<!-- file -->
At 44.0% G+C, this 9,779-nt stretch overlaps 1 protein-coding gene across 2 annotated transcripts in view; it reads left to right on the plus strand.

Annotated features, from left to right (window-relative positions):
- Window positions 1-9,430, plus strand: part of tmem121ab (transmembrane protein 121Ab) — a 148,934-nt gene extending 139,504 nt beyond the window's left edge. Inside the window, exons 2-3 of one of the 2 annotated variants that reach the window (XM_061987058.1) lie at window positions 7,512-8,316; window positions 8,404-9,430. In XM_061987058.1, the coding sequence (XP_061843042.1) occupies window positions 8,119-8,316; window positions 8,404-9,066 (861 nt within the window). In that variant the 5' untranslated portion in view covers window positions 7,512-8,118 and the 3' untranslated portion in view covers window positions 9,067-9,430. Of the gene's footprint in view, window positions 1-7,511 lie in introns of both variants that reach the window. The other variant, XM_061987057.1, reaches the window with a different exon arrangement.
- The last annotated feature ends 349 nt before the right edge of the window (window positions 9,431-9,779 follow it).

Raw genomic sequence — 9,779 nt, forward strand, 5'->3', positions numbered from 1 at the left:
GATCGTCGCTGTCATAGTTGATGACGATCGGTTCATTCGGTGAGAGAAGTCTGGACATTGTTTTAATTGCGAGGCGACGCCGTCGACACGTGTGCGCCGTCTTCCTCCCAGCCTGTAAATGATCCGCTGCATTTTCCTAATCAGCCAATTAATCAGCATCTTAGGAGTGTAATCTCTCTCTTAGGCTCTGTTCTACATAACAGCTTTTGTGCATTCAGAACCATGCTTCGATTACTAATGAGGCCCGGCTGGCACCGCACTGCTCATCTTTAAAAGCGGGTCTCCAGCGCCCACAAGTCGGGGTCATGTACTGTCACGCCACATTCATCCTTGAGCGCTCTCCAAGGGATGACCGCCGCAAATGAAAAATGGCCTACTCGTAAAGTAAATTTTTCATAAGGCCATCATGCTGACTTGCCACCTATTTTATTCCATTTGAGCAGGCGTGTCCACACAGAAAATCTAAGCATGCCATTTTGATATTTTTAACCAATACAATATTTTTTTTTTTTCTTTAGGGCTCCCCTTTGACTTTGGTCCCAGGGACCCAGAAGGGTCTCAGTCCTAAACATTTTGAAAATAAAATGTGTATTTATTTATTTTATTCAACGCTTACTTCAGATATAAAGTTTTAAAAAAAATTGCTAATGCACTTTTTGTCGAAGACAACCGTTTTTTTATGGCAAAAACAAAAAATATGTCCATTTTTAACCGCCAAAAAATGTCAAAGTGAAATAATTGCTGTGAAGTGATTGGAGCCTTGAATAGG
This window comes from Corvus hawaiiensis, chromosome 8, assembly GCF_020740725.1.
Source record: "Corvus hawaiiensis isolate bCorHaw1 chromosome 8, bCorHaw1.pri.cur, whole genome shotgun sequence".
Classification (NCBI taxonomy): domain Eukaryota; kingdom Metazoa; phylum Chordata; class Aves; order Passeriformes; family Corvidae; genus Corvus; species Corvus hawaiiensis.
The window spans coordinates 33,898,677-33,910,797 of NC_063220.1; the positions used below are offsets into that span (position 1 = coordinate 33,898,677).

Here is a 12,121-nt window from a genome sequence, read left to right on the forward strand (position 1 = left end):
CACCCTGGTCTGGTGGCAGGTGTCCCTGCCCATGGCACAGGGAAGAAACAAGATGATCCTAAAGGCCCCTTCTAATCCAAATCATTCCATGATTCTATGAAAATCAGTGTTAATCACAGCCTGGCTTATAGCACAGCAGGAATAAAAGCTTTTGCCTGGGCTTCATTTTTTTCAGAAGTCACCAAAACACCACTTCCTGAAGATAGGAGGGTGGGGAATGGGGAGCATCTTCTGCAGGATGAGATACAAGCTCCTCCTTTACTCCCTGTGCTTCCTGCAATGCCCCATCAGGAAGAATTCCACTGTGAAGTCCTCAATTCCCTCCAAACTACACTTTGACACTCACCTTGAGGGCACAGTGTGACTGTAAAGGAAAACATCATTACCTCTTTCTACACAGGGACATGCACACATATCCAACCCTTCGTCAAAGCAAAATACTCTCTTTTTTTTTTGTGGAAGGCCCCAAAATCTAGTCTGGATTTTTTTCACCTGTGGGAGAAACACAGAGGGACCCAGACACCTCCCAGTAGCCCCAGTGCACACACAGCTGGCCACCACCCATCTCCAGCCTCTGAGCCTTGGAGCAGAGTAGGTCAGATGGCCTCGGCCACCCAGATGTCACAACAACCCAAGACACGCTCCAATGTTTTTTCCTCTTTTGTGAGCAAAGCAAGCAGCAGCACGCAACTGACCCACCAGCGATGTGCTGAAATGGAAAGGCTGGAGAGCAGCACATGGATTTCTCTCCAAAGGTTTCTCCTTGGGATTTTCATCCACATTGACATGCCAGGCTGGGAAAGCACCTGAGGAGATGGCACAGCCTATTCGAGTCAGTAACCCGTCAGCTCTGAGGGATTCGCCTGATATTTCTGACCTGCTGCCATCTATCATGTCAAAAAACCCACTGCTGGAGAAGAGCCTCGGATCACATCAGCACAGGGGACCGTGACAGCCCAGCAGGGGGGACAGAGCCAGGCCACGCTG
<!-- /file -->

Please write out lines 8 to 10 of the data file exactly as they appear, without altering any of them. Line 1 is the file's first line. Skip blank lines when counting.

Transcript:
Source record: "Corvus hawaiiensis isolate bCorHaw1 chromosome 8, bCorHaw1.pri.cur, whole genome shotgun sequence".
Classification (NCBI taxonomy): domain Eukaryota; kingdom Metazoa; phylum Chordata; class Aves; order Passeriformes; family Corvidae; genus Corvus; species Corvus hawaiiensis.
The window spans coordinates 33,898,677-33,910,797 of NC_063220.1; the positions used below are offsets into that span (position 1 = coordinate 33,898,677).